Rachel Getting Married

This is a fine drama about a recovering addict coming home that avoids the cliches such stories usually include, and contains some of the strongest performances of the year. Anne Hathaway nails Kym, the sister who’s been in and our of rehab for 10 years; the self-absorbed sibling rivalry with her soon to be wed sister is spot on. Rosemarie DeWitt is more subtle as Rachel, and the rest of the cast may not be unknowns, but are masterfully put together as an ensemble of characters we know but won’t recognize. You really sink into the wedding and begin to feel like a guest.
But as Demme and his cinematographer plunge us into this familiar yet diverse family gathering, we get a little lost. A scene where the groom-to-be and his future father-in-law have a good-natured duel over who can load the dishwasher faster is way too banal to keep our attention for 5 minutes. There are too many crowd shots to make us recall what it’s like to wander through a vibrant party where families are meeting for the first time. It’s effective, but distracting. Ebert gave it 4 stars and said the movie’s “true message” was the diverse marriage ceremony. I think he took an extra painkiller that day. The movie nails the relationship dynamics of a family with an addict, a tragedy, and a divorce without ever being hackneyed. Debra Winger- the girls’ mother- has an importance belied by her short screentime, and the nature of Kym’s supposed redemption is easy to miss. I enjoyed it much more than Revolutionary Road, and while Kate Winslet may have out-acted Anne Hathaway, Jonathan Demme could teach Sam Mendes a thing or two about subtlety.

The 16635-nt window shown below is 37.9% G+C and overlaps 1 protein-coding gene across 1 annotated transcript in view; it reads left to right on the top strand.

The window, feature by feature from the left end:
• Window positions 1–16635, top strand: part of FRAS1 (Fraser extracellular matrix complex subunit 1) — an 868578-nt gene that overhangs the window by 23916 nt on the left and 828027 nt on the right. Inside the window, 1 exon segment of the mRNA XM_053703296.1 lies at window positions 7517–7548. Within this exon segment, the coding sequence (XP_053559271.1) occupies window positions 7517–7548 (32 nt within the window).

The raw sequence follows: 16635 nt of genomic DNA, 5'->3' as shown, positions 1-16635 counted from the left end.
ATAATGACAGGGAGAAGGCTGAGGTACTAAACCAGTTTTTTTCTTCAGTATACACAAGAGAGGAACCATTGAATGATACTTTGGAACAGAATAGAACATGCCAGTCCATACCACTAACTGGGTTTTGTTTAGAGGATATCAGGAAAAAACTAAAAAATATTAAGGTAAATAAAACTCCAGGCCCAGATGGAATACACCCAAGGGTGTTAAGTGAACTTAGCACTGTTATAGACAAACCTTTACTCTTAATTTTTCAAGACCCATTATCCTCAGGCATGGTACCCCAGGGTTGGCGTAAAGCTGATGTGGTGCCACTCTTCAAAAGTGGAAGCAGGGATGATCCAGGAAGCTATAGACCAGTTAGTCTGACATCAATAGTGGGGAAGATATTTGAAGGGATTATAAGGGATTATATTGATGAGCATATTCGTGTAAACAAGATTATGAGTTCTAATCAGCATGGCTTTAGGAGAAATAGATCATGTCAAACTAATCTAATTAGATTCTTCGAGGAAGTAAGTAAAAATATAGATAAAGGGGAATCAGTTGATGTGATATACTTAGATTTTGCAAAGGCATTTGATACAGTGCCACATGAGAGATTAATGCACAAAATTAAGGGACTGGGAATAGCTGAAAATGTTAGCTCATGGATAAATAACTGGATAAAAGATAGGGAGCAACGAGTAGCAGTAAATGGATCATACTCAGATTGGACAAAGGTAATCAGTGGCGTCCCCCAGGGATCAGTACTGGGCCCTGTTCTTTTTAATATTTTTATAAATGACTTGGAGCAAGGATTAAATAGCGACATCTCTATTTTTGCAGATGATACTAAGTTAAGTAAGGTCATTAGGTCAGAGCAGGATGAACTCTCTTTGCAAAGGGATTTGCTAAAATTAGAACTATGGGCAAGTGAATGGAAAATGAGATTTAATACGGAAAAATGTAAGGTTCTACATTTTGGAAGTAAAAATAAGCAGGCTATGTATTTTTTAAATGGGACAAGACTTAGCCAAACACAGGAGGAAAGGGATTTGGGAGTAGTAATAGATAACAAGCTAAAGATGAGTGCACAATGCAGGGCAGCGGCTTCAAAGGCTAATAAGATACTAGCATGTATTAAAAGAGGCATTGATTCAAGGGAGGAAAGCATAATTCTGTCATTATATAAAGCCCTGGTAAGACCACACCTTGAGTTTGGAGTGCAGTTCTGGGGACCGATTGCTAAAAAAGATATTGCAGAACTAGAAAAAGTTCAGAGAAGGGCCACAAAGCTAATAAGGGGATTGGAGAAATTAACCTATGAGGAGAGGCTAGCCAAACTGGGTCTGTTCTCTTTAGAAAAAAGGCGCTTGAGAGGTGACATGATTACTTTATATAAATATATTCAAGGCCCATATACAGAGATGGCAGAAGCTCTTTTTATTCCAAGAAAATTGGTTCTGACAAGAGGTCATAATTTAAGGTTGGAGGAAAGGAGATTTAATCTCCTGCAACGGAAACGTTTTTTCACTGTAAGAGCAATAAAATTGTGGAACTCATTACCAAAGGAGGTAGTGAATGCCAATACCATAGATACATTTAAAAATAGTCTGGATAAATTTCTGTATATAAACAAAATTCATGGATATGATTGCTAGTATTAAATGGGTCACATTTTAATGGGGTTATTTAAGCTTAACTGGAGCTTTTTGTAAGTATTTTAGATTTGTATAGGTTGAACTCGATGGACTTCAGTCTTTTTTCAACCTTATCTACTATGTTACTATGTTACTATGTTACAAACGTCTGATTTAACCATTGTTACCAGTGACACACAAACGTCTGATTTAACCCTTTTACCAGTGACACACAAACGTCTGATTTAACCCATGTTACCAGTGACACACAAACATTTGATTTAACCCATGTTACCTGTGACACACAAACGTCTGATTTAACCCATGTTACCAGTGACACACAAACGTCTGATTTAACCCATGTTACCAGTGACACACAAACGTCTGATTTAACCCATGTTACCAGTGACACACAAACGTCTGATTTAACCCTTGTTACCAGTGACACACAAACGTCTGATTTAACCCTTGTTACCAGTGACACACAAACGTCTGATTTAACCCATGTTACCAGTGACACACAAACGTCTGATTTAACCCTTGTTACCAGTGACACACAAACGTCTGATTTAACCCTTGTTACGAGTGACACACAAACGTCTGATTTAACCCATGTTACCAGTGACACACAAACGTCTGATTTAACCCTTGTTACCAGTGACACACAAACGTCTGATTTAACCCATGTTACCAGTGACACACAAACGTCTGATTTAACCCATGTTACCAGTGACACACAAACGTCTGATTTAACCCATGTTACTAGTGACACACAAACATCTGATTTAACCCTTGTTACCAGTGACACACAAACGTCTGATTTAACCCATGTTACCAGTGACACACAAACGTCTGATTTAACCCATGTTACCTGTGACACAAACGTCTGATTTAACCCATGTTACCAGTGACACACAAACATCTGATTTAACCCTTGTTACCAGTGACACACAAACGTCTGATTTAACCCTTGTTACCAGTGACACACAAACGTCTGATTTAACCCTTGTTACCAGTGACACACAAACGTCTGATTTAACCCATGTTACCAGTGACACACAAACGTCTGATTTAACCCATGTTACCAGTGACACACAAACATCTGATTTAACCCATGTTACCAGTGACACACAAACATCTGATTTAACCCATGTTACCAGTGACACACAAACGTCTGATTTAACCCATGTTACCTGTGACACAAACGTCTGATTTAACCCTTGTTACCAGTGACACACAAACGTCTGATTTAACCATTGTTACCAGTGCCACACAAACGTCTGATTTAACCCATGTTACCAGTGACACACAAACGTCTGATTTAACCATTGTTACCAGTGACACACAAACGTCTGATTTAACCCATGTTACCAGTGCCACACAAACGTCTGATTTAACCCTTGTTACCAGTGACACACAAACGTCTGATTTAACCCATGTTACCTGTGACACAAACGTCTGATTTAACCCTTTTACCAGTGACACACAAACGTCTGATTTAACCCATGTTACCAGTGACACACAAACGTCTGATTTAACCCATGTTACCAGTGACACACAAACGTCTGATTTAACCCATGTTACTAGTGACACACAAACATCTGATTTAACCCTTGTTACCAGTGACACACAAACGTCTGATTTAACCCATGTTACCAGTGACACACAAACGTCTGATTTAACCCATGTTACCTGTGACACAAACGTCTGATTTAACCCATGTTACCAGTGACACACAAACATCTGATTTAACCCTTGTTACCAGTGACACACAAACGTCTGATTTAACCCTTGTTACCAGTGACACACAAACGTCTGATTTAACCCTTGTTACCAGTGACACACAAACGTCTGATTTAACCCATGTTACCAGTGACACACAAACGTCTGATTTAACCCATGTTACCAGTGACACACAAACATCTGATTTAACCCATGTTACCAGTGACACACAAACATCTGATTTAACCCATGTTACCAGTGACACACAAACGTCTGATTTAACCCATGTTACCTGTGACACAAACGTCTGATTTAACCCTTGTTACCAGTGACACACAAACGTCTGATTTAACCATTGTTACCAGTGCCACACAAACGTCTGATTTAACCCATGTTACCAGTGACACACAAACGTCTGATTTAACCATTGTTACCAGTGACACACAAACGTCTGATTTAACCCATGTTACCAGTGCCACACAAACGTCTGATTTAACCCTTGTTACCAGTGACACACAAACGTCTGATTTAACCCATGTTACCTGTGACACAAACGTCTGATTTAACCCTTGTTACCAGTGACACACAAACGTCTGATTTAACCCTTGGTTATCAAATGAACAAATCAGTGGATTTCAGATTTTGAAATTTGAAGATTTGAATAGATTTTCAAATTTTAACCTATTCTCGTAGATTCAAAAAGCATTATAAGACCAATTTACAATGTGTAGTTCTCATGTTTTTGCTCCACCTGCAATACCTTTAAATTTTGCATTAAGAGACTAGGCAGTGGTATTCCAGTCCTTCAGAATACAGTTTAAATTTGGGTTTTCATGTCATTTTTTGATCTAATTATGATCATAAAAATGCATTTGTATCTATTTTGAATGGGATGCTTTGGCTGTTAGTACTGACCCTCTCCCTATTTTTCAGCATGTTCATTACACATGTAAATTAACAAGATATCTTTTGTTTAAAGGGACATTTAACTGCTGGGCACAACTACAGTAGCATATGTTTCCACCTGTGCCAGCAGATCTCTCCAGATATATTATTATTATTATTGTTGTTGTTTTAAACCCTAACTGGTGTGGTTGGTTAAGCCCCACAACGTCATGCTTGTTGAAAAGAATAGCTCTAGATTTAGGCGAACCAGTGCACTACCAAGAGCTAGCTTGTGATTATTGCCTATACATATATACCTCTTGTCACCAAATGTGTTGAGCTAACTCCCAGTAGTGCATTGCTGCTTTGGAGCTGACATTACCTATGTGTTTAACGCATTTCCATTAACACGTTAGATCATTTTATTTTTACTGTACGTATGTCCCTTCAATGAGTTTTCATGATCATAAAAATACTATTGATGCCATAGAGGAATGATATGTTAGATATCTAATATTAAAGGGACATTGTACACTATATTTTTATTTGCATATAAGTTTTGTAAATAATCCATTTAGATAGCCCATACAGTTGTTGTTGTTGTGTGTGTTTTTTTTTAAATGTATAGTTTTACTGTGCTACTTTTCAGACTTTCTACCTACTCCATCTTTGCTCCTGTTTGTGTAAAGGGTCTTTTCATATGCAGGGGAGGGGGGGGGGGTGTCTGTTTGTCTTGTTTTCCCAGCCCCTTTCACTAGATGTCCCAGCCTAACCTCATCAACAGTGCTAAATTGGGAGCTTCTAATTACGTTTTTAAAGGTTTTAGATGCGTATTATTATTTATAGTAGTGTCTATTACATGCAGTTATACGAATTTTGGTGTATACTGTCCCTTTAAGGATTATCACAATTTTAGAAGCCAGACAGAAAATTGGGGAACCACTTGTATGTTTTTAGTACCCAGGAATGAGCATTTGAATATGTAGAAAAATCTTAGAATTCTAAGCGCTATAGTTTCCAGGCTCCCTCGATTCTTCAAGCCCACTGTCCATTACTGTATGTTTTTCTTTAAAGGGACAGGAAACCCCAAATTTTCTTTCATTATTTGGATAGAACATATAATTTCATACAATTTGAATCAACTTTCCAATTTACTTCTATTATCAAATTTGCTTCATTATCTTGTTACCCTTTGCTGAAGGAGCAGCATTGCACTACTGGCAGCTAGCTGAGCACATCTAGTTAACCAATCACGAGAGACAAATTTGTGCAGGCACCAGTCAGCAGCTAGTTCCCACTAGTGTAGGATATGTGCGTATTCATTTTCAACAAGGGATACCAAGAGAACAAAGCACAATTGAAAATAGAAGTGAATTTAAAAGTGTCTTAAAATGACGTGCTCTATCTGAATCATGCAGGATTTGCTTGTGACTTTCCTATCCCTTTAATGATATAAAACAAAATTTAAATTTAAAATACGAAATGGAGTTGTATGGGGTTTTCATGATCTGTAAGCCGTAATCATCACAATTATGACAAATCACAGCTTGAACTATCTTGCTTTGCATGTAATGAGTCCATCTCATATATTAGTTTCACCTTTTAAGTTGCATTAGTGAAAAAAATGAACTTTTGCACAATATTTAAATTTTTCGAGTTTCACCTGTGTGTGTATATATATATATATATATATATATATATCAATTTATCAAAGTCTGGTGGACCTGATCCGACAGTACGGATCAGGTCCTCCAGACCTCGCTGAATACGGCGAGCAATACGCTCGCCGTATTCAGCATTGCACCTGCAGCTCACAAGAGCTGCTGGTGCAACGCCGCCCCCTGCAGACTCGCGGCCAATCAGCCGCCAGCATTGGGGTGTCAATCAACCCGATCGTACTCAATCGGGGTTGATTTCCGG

It will probably be snubbed for being released too early in the Oscar season, but this is one of the year’s best dramas. It’s not as fresh as Slumdog or as perfect as The Wrestler, but it should not be overlooked, even though it stars an ex-Disney girl everyone would like to see fail.